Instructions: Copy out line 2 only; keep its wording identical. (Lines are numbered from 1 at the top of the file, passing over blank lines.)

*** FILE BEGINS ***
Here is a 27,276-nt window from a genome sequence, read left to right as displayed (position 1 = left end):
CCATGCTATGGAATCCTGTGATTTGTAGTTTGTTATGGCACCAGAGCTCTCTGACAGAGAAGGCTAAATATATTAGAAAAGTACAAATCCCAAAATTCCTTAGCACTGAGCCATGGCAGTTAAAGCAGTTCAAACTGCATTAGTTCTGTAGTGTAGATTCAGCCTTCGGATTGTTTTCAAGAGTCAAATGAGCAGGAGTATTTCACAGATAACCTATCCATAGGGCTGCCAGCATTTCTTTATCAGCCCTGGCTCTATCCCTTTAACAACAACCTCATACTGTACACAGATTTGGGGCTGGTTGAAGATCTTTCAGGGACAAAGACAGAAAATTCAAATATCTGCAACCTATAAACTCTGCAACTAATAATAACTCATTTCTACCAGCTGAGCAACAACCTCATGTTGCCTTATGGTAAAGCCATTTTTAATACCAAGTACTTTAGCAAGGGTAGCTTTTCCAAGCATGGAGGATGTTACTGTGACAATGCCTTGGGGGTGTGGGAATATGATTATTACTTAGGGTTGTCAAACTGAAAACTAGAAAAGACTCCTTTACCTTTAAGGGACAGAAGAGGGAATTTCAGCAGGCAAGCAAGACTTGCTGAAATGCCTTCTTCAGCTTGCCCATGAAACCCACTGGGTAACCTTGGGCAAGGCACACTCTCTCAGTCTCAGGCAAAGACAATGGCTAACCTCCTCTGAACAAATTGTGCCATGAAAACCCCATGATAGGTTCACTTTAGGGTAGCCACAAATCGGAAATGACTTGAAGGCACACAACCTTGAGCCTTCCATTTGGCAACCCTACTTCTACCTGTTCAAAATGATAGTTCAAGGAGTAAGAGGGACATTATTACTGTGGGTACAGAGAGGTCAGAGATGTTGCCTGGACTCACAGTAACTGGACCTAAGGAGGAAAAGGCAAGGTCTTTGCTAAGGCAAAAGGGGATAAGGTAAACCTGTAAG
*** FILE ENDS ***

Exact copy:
CCATGCTATGGAATCCTGTGATTTGTAGTTTGTTATGGCACCAGAGCTCTCTGACAGAGAAGGCTAAATATATTAGAAAAGTACAAATCCCAAAATTCCTTAGCACTGAGCCATGGCAGTTAAAGCAGTTCAAACTGCATTAGTTCTGTAGTGTAGATTCAGCCTTCGGATTGTTTTCAAGAGTCAAATGAGCAGGAGTATTTCACAGATAACCTATCCATAGGGCTGCCAGCATTTCTTTATCAGCCCTGGCTCTATCCCTTTAACAACAACCTCATACTGTACACAGATTTGGGGCTGGTTGAAGATCTTTCAGGGACAAAGACAGAAAATTCAAATATCTGCAACCTATAAACTCTGCAACTAATAATAACTCATTTCTACCAGCTGAGCAACAACCTCATGTTGCCTTATGGTAAAGCCATTTTTAATACCAAGTACTTTAGCAAGGGTAGCTTTTCCAAGCATGGAGGATGTTACTGTGACAATGCCTTGGGGGTGTGGGAATATGATTATTACTTAGGGTTGTCAAACTGAAAACTAGAAAAGACTCCTTTACCTTTAAGGGACAGAAGAGGGAATTTCAGCAGGCAAGCAAGACTTGCTGAAATGCCTTCTTCAGCTTGCCCATGAAACCCACTGGGTAACCTTGGGCAAGGCACACTCTCTCAGTCTCAGGCAAAGACAATGGCTAACCTCCTCTGAACAAATTGTGCCATGAAAACCCCATGATAGGTTCACTTTAGGGTAGCCACAAATCGGAAATGACTTGAAGGCACACAACCTTGAGCCTTCCATTTGGCAACCCTACTTCTACCTGTTCAAAATGATAGTTCAAGGAGTAAGAGGGACATTATTACTGTGGGTACAGAGAGGTCAGAGATGTTGCCTGGACTCACAGTAACTGGACCTAAGGAGGAAAAGGCAAGGTCTTTGCTAAGGCAAAAGGGGATAAGGTAAACCTGTAAG